Twenty-three people have been killed in a spate of violence in southern Afghanistan, including civilians, policemen, insurgents, and a coalition soldier reportedly killed in a “green-on-blue” attack by Afghan policemen.
Three Afghan police officers were killed and seven wounded on Tuesday in an early-morning attack by insurgents on a joint US-Afghan base at Kandahar city, local officials said. Four insurgents – all wearing Afghan police uniforms, and armed with light weapons and hand grenades – attacked the outer gates of the base at 6 a.m., Javid Faisal, a Kandahar government spokesman, said.
He said that all four insurgents were killed after a 15-minute battle with Afghan security forces.
The Taliban in a website statement claimed responsibility for the attack, saying they had killed 40 “invaders” – a word the insurgents use to describe members of the U.S.-led coalition in Afghanistan. The Taliban also claimed to have killed and wounded nearly 70 Afghan security personnel as well as wounding 14 coalition soldiers.
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However, Major Martyn Crighton, a spokesman for the International Security Assistance Force, as the coalition is formally known, told McClatchy there were no reports of any ISAF fatalities. ISAF has a policy of not confirming details about wounded personnel.
Also on Tuesday, seven insurgents were killed in an attack on an ISAF forward operating base in the Shah Wali Kot district of Kandahar province, according to Major Crighton, the ISAF spokesman, who said the incident occurred around 3:30 a.m. Crighton said that the insurgents had initially breached the outer perimeter of the base, “but all seven were subsequently killed by the ISAF forces.”
The Taliban also claimed responsibility for this attack, and said in a website statement that its “mujahideen,” or Islamic holy warriors, had barricaded themselves inside the base “and are engaging the enemy.” Spokesman Qari Yousuf Ahmadi claimed the “martyrdom attack” at Shah Wali Kot had killed and wounded “dozens of invaders.”
The Taliban are known to regularly exaggerate claims of coalition casualties, and ISAF spokesman Crighton told McClatchy that there were no reports of ISAF fatalities.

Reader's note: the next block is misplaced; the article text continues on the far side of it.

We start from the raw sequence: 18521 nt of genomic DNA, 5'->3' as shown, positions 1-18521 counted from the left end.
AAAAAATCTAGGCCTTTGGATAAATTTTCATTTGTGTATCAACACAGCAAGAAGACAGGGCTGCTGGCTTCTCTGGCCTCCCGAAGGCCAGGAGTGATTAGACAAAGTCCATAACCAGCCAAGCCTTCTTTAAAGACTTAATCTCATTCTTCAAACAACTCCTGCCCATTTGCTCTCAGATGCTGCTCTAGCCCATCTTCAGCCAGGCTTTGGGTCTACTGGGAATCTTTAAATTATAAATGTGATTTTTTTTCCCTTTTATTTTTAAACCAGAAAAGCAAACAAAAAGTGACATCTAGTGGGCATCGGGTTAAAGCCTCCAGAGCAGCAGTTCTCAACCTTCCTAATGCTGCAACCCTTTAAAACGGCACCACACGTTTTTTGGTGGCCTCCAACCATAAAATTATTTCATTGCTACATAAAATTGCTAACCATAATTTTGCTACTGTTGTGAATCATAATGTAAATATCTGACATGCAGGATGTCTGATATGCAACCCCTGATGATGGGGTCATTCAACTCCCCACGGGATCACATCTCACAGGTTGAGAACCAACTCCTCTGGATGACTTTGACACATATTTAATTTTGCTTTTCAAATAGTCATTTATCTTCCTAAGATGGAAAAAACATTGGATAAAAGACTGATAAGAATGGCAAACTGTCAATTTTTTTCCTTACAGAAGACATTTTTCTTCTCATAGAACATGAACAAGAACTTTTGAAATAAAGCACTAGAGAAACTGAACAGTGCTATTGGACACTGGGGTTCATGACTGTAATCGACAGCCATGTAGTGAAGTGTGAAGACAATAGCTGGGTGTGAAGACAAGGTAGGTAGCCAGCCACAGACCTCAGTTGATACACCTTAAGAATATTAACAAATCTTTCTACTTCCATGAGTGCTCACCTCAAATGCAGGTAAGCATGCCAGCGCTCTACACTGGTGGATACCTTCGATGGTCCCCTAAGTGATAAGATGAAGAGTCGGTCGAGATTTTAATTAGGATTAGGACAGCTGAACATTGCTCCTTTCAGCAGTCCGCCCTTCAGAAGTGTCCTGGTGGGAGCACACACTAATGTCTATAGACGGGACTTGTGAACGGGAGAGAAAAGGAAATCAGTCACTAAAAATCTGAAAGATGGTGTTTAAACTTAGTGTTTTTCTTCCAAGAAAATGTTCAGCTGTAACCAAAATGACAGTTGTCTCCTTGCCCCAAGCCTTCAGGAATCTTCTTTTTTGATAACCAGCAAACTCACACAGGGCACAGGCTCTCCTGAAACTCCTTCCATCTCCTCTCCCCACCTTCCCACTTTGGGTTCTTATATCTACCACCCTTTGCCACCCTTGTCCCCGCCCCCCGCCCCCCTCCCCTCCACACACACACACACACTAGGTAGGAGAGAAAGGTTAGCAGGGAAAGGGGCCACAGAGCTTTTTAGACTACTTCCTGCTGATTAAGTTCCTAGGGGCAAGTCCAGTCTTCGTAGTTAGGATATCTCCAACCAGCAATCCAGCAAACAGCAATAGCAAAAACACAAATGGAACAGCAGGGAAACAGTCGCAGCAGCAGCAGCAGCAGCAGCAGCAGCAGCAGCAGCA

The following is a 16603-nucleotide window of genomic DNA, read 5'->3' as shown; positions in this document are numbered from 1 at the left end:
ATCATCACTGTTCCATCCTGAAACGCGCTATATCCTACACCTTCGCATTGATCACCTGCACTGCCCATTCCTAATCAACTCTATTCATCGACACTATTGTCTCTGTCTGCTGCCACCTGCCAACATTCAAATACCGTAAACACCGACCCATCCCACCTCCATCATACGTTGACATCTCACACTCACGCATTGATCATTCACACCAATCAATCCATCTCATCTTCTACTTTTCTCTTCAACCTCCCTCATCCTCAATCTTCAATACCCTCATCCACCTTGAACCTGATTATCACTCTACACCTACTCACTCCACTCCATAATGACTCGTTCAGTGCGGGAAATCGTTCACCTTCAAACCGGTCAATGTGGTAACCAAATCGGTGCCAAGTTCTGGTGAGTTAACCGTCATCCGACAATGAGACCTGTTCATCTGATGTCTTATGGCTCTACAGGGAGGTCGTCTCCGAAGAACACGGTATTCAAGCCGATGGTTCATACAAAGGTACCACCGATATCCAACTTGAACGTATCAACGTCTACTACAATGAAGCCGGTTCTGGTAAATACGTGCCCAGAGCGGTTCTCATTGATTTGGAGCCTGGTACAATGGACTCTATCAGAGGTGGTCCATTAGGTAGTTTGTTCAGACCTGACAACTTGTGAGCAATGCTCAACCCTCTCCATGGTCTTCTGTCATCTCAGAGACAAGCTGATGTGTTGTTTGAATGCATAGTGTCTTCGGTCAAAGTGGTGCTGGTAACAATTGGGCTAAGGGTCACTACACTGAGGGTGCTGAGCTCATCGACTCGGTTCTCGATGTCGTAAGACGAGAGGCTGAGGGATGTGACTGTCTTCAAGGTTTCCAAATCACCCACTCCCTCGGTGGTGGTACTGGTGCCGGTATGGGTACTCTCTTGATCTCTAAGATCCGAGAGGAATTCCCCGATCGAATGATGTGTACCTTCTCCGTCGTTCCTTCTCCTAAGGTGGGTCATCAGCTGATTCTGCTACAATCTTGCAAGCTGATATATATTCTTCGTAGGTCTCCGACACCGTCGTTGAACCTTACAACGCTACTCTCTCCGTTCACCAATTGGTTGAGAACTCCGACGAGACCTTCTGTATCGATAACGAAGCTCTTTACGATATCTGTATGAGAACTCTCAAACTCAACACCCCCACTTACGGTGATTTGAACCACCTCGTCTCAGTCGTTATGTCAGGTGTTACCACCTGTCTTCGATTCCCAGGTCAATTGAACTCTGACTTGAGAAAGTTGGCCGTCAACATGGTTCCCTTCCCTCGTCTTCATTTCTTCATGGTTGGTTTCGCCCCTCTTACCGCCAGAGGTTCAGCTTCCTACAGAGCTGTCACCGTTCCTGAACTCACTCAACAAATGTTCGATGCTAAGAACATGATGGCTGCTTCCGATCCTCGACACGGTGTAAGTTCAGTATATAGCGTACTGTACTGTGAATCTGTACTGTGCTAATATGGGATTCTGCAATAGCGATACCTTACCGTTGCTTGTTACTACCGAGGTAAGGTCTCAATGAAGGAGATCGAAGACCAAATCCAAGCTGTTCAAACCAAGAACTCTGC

Separately, ISAF confirmed that one of its service members was killed in southern Afghanistan Monday when three men in Afghan police uniforms opened fire on coalition troops. An ISAF statement said the three assailants had immediately fled the area and were being sought, but refused to release further details about the incident.
However, Kandahar government spokesman Faisal told McClatchy that the incident took place in the Senzarai area of Kandahar province’s Zheray district. “We don’t know if (the attackers) were really police officers or whether they were just wearing police uniforms,” he said.
Faisal was unable to confirm the identity of the coalition soldier that was killed, but added that only the U.S. military operate in Zheray district.
The Taliban in a website statement said three Afghan police officers had launched an attack on coalition soldiers at a checkpoint at Senzarai “in which five invaders were killed and 12 others wounded.”
Meanwhile, eight civilians – including women and children – were killed Monday when their vehicle hit a mine in the Musa Qala district of restive Helmand province, local officials said. Afghanistan’s Interior Ministry said that five other civilians were wounded in the blast, and were transported by police to a nearby hospital.
The ministry said in a statement that the mine was placed by “the enemies of peace and stability” – shorthand for the Taliban-led insurgents who are battling Afghan government and coalition forces.
Afghan president Hamid Karzai said that “the enemies of Islam and humanity have once again shown their barbaric face to everyone by committing such a heinous act.”
(Stephenson and Safi are McClatchy special correspondents)